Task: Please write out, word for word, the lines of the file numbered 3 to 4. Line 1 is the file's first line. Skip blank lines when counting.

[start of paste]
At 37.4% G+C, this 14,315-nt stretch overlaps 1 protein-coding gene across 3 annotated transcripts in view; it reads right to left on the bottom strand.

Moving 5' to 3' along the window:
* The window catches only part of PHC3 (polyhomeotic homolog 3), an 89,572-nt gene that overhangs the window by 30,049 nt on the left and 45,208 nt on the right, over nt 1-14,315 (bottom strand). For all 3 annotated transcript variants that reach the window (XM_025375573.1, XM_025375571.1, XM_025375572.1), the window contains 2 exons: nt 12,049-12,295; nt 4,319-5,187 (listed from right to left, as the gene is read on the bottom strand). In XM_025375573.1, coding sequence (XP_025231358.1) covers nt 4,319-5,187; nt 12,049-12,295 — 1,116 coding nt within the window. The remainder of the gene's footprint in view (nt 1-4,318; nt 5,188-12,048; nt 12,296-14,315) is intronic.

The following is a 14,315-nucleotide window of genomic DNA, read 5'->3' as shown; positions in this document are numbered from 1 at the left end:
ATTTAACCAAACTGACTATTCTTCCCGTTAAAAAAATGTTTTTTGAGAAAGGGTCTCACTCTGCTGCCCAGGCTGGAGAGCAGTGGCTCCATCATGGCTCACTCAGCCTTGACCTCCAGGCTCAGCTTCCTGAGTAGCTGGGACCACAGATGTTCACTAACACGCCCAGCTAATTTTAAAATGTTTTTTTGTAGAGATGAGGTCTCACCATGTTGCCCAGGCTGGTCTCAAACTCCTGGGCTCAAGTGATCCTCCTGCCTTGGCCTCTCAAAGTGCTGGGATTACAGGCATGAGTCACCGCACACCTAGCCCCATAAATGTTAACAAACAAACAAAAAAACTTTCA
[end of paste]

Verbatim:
* The window catches only part of PHC3 (polyhomeotic homolog 3), an 89,572-nt gene that overhangs the window by 30,049 nt on the left and 45,208 nt on the right, over nt 1-14,315 (bottom strand). For all 3 annotated transcript variants that reach the window (XM_025375573.1, XM_025375571.1, XM_025375572.1), the window contains 2 exons: nt 12,049-12,295; nt 4,319-5,187 (listed from right to left, as the gene is read on the bottom strand). In XM_025375573.1, coding sequence (XP_025231358.1) covers nt 4,319-5,187; nt 12,049-12,295 — 1,116 coding nt within the window. The remainder of the gene's footprint in view (nt 1-4,318; nt 5,188-12,048; nt 12,296-14,315) is intronic.

The following is a 14,315-nucleotide window of genomic DNA, read 5'->3' as shown; positions in this document are numbered from 1 at the left end: